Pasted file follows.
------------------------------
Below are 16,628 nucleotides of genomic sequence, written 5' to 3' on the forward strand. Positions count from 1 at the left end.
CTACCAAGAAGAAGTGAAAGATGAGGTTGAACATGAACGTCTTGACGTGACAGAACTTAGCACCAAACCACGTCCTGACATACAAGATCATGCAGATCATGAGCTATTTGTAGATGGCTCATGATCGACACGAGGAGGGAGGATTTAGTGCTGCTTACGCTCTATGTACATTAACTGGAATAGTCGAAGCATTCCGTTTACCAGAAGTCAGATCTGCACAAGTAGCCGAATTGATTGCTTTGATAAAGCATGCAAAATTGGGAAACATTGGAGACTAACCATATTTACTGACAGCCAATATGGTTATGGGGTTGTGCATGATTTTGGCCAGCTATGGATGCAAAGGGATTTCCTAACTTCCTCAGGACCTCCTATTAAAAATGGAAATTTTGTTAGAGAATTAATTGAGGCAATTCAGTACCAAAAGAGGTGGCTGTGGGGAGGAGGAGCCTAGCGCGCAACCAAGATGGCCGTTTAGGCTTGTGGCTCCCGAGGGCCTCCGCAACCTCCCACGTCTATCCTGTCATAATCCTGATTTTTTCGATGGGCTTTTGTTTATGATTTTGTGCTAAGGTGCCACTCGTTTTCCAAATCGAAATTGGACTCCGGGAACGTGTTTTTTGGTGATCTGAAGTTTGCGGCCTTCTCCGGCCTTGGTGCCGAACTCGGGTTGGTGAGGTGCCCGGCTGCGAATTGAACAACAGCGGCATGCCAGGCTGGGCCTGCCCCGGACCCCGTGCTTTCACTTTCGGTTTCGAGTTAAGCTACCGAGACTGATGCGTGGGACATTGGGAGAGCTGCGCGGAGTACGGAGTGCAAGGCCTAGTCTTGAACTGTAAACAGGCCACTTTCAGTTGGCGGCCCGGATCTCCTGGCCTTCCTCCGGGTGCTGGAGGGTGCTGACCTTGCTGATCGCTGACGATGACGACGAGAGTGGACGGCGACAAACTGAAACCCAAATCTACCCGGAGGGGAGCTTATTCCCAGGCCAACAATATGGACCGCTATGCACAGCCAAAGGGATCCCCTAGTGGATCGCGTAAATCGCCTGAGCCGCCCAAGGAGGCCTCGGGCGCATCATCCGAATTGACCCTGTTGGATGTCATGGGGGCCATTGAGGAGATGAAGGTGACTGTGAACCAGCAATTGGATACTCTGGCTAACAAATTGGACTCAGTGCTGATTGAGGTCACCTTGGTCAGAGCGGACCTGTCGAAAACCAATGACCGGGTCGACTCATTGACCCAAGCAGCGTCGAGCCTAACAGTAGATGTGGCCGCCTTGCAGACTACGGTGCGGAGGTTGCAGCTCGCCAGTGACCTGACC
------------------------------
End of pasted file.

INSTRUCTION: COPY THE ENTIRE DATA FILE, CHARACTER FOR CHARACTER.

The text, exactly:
Below are 16,628 nucleotides of genomic sequence, written 5' to 3' on the forward strand. Positions count from 1 at the left end.
CTACCAAGAAGAAGTGAAAGATGAGGTTGAACATGAACGTCTTGACGTGACAGAACTTAGCACCAAACCACGTCCTGACATACAAGATCATGCAGATCATGAGCTATTTGTAGATGGCTCATGATCGACACGAGGAGGGAGGATTTAGTGCTGCTTACGCTCTATGTACATTAACTGGAATAGTCGAAGCATTCCGTTTACCAGAAGTCAGATCTGCACAAGTAGCCGAATTGATTGCTTTGATAAAGCATGCAAAATTGGGAAACATTGGAGACTAACCATATTTACTGACAGCCAATATGGTTATGGGGTTGTGCATGATTTTGGCCAGCTATGGATGCAAAGGGATTTCCTAACTTCCTCAGGACCTCCTATTAAAAATGGAAATTTTGTTAGAGAATTAATTGAGGCAATTCAGTACCAAAAGAGGTGGCTGTGGGGAGGAGGAGCCTAGCGCGCAACCAAGATGGCCGTTTAGGCTTGTGGCTCCCGAGGGCCTCCGCAACCTCCCACGTCTATCCTGTCATAATCCTGATTTTTTCGATGGGCTTTTGTTTATGATTTTGTGCTAAGGTGCCACTCGTTTTCCAAATCGAAATTGGACTCCGGGAACGTGTTTTTTGGTGATCTGAAGTTTGCGGCCTTCTCCGGCCTTGGTGCCGAACTCGGGTTGGTGAGGTGCCCGGCTGCGAATTGAACAACAGCGGCATGCCAGGCTGGGCCTGCCCCGGACCCCGTGCTTTCACTTTCGGTTTCGAGTTAAGCTACCGAGACTGATGCGTGGGACATTGGGAGAGCTGCGCGGAGTACGGAGTGCAAGGCCTAGTCTTGAACTGTAAACAGGCCACTTTCAGTTGGCGGCCCGGATCTCCTGGCCTTCCTCCGGGTGCTGGAGGGTGCTGACCTTGCTGATCGCTGACGATGACGACGAGAGTGGACGGCGACAAACTGAAACCCAAATCTACCCGGAGGGGAGCTTATTCCCAGGCCAACAATATGGACCGCTATGCACAGCCAAAGGGATCCCCTAGTGGATCGCGTAAATCGCCTGAGCCGCCCAAGGAGGCCTCGGGCGCATCATCCGAATTGACCCTGTTGGATGTCATGGGGGCCATTGAGGAGATGAAGGTGACTGTGAACCAGCAATTGGATACTCTGGCTAACAAATTGGACTCAGTGCTGATTGAGGTCACCTTGGTCAGAGCGGACCTGTCGAAAACCAATGACCGGGTCGACTCATTGACCCAAGCAGCGTCGAGCCTAACAGTAGATGTGGCCGCCTTGCAGACTACGGTGCGGAGGTTGCAGCTCGCCAGTGACCTGACC